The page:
Extremities

Kathe Koja, Author
Kathe Koja, Author Four Walls Eight Windows $20 (232p) ISBN 978-1-56858-122-4
Paperback - 208 pages - 978-1-56858-150-7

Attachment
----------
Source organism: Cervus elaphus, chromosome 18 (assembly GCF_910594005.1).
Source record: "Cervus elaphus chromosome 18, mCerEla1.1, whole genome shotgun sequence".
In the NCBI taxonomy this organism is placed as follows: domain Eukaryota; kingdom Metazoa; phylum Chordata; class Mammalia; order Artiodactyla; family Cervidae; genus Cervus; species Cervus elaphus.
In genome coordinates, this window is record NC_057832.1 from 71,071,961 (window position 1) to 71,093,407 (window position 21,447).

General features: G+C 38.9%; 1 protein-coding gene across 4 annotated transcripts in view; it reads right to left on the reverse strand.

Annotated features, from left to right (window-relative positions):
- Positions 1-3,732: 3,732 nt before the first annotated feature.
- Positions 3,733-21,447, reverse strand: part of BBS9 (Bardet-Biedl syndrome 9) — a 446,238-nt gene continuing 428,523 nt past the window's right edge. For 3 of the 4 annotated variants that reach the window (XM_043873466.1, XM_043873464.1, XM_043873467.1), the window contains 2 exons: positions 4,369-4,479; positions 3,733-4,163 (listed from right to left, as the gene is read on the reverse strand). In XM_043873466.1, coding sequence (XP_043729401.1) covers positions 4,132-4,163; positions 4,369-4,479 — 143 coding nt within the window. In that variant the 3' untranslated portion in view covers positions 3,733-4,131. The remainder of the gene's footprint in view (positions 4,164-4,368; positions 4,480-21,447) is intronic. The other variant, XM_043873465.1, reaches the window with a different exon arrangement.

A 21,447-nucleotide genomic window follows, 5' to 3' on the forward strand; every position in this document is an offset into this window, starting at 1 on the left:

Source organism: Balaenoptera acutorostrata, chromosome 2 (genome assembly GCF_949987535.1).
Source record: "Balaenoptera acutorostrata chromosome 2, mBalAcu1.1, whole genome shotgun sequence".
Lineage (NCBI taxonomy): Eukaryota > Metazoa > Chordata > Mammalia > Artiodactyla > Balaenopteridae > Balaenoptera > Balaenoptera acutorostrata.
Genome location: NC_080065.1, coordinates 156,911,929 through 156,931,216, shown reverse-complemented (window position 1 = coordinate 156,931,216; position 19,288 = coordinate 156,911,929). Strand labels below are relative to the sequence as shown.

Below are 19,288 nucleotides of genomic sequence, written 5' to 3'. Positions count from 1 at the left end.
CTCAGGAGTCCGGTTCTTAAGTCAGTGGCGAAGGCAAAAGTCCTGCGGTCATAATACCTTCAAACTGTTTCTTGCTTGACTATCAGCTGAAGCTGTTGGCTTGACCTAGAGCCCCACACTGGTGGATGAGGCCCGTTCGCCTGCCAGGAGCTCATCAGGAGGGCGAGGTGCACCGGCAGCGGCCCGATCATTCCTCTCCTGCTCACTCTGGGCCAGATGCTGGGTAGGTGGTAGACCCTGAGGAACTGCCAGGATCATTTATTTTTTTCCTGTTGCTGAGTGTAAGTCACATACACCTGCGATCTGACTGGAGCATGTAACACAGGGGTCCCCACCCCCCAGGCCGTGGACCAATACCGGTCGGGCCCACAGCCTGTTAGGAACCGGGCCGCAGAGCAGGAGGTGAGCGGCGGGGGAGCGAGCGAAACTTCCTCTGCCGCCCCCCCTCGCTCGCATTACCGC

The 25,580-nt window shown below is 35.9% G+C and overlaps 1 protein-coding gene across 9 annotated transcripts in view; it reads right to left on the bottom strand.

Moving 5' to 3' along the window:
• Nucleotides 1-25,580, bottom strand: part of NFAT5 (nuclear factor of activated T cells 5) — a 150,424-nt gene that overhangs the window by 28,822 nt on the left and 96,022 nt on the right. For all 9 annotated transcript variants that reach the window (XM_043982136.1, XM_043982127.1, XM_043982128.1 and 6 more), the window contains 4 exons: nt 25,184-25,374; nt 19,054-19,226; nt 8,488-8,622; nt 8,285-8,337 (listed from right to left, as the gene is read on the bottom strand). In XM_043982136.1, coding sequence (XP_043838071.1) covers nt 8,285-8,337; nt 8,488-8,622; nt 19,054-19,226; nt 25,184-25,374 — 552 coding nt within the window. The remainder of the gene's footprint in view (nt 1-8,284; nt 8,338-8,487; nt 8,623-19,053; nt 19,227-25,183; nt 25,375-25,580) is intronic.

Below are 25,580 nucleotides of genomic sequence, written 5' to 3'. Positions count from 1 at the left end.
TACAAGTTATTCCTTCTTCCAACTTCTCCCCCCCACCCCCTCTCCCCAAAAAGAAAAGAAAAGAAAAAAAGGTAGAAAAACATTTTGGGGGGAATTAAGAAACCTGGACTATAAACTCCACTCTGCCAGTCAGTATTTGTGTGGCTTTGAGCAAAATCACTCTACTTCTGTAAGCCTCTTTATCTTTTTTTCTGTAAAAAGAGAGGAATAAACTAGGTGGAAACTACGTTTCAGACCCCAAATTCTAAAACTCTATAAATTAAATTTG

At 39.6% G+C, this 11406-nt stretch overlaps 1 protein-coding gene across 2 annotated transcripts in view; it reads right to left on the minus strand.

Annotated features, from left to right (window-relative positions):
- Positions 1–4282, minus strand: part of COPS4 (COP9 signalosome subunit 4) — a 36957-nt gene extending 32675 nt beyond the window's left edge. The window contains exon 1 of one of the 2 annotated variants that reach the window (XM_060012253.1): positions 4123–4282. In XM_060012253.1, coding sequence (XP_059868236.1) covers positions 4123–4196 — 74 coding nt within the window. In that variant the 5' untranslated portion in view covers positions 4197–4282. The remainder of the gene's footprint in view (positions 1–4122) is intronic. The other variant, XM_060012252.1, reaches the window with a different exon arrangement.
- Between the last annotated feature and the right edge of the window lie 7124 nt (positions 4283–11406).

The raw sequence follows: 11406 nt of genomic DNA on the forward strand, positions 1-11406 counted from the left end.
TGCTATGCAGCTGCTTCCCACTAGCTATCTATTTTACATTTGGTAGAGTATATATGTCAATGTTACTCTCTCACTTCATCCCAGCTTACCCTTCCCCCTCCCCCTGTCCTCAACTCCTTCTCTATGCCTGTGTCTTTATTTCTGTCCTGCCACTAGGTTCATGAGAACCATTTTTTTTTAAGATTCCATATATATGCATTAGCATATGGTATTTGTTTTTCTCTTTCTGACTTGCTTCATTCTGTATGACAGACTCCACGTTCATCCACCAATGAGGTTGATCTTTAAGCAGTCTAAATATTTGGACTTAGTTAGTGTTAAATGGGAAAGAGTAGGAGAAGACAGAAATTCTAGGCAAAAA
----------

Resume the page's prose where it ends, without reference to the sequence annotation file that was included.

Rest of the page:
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In this daring but unsatisfying collection, Koja (The Cipher; Bad Brains) creates characters on and over the edges of madness, self-destruction and sexual obsession. Of these 17 stories (many first published in leading SF venues), the best are reminiscent of Poe or Calvino, unsettling fables in which supernatural elements illuminate complex human relations and psychological states. In ""Bird Superior,"" a stunned plane crash survivor becomes able to fly ""between the glide of the clouds beneath him, and the bite of windy stars."" In ""Jubilee,"" a lonely woman in a lackluster marriage turns into a disembodied voice in her husband's head after her erotic encounter with a whispering ghost. In these stories, Koja uses her considerable gift for sensory description to real purpose. Far too often, however, the visceral, self-consciously dark tales of the ugly and macabre seem designed merely to shock. In the opening story, ""Arrangement for Invisible Voices,"" a man who confides his troubles to a headless Barbie doll loses his sexual potency after attending a barbecue; he is haunted by the sound of dying pigs, the ""unbearable tender wail of their murdered cries, scaling like the scream of high opera."" In ""Teratisms,"" the weakest piece, a baby-eating monster-boy obsessively recites the names of cities in Louisiana and horrifies his troubled siblings by coughing up human blood and fingers at McDonald's. Such gratuitous grotesquerie is disturbing without being provocative and generates, at times, an unintentional comic effect. (Oct.)
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